I recently read an article from this summer and felt compelled to re-examine the current global state of affairs. What is going on in the global financial community? I mean seriously, there are a lot of concerns, many crises, but what is the basic question investors are asking?
The question surrounds the issue that is causing extreme correlation and heightened volatility, and that is whether or not slow growth in developed countries can be resolved by next year or the following, or whether we are in a period of prolonged slow growth. This is, perhaps, the wrong question to be asking. Assuming one scenario, you buy gold, treasuries and hold cash. In the other, you buy just about every equity in sight, with a strong weight to financials. Many are choosing to flip the coin on this one, but I feel there is a more prudent question to ask and answer: Is there a sector or industry that will outperform regardless of these scenarios?
The answer lies in two buzzwords the market adored during the lead up to the financial crisis: Energy Crisis
We are experiencing an energy crisis:
- China has many provinces that still have significant power deficits. While the focus is on a housing bubble, this is far from certain.
- A second term for Obama means more pressure on long-standing relationships with African dictators. Hillary Clinton's handling of the revolt in Egypt was abysmal. There is a good chance of the Muslim Brotherhood gaining power, and they will most certainly deal with the US in a much different way than Mubarak did.
- European politicians are increasingly unwilling to make nuclear a viable energy source.
- The concentration of close to 24% of global reserves in Canada (oil sands) and Venezeula (tar sands) represents an immense support for crude prices above $80. Companies operating in this segment cannot be profitable much farther below, the market will maintain these prices. In addition, 18% of reserves are in Saudia Arabia, which although stable, carries understated risks.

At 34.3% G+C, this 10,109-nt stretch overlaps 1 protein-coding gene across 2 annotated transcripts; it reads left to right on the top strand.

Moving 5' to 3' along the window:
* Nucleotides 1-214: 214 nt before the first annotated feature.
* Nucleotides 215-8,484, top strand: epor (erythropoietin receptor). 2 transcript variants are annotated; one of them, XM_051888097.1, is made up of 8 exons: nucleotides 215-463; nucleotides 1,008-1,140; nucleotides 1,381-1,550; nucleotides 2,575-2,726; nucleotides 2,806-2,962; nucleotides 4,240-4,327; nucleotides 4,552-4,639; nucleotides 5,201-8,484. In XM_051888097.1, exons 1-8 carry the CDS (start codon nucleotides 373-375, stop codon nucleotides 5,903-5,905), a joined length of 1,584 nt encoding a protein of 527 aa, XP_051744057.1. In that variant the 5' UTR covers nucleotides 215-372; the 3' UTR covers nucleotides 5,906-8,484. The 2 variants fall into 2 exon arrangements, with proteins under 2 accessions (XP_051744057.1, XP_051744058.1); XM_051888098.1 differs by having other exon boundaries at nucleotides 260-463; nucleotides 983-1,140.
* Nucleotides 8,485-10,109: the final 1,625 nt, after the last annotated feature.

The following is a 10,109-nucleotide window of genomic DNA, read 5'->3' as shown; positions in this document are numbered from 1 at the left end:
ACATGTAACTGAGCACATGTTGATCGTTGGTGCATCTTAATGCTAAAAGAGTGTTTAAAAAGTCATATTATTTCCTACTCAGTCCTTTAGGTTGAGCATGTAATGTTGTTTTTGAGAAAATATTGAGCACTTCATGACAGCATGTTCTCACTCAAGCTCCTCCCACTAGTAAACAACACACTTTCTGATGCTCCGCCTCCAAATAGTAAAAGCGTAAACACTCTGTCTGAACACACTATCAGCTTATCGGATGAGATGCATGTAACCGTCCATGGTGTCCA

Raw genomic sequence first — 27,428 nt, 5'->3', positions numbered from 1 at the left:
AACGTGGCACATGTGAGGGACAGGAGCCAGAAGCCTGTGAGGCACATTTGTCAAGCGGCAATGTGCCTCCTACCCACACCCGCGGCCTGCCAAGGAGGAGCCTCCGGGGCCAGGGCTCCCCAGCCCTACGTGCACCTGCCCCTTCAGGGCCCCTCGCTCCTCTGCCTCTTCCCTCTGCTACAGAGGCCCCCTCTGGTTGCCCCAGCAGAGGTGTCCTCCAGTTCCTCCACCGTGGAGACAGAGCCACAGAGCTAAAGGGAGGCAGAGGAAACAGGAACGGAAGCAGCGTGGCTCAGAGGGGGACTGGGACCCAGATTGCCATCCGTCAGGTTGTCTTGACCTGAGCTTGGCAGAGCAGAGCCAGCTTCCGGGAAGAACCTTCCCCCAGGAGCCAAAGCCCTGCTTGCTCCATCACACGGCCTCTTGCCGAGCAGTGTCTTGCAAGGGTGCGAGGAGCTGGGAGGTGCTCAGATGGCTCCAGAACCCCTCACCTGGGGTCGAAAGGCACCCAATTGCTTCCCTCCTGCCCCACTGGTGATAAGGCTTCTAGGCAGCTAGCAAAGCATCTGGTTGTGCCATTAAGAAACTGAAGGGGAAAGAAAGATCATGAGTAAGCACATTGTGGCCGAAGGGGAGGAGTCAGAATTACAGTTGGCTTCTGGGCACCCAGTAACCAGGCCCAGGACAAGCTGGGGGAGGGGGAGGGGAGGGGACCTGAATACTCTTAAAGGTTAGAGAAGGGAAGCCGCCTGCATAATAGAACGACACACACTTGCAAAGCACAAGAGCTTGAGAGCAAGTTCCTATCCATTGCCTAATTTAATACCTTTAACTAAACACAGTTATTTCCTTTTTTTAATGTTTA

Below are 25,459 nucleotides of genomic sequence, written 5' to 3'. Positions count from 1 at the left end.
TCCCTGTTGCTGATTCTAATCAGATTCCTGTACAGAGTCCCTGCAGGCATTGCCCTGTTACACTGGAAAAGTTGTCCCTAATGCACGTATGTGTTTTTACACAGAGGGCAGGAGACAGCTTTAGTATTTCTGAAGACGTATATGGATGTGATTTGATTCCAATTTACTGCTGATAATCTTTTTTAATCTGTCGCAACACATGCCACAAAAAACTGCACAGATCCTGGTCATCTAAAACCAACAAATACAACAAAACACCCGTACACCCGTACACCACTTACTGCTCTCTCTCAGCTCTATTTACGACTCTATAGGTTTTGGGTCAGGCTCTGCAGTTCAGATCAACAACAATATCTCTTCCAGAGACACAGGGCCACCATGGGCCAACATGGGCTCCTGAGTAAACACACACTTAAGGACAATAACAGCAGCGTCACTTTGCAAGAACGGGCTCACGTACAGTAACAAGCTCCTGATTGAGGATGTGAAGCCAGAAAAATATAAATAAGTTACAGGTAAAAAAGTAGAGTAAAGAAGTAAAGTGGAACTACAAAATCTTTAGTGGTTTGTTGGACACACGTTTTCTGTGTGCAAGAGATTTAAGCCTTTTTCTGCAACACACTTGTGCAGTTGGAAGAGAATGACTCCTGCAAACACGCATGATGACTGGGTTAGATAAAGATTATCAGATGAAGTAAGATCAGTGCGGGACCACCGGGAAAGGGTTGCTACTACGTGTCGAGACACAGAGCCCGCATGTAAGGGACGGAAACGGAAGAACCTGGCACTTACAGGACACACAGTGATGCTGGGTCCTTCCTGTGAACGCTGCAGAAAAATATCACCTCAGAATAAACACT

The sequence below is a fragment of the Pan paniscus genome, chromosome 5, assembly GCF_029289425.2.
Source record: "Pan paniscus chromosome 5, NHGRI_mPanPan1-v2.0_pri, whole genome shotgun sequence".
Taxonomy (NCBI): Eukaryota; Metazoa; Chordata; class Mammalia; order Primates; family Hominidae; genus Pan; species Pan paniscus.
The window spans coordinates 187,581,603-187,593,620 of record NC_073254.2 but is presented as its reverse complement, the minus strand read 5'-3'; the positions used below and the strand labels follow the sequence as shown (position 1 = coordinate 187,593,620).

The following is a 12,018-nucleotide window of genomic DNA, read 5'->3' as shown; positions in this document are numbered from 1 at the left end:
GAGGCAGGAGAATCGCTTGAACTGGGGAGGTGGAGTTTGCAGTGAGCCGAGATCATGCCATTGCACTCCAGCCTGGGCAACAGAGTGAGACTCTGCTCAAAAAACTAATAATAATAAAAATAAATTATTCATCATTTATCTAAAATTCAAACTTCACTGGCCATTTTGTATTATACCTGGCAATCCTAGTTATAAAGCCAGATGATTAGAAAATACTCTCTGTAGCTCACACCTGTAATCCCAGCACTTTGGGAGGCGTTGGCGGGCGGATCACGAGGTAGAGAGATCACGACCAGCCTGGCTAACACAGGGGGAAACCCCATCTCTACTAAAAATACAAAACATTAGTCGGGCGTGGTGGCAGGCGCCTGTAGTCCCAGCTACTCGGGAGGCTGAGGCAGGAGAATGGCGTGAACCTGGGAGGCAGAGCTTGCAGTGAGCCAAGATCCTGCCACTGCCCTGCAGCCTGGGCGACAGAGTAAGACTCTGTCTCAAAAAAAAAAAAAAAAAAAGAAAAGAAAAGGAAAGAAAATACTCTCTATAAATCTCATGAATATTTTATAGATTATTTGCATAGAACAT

- Natural Gas is our best soltuion, yet the risks in fracking are only now being fully discovered. Governments globally will need to make big policy moves toward natural gas soon, and there is no indiciation of a move (of appropriate scale) in the near term.
We all know this. The supply/demand profile for crude in particular has not changed short term, yet it recently tested and briefly broke through $80 a barrel. Energy stocks are reeling - is this justified?
Graham said that in the short term the market is a voting machine and in the long term it is a weighing machine. So how has the market been voting the past 3 months?
Energy has performed almost as poorly as XLF - financials! We are dealing with a eurozone debt crisis short term, and an energy crisis long term. Recognize the opportunity here.
It looks likely that another broad market sell-off in October will create an unprecedented buying opportunity in energy stocks. The safest play would be to buy XLE, but I will be following up with an in depth fundamental comparison of large-cap energy stocks. Check back later for Part 2.
Disclosure: I have no positions in any stocks mentioned, but may initiate a long position in SU over the next 72 hours.
Disclaimer: The views presented are solely my own and not reflective of the investment strategy of any employer past or present.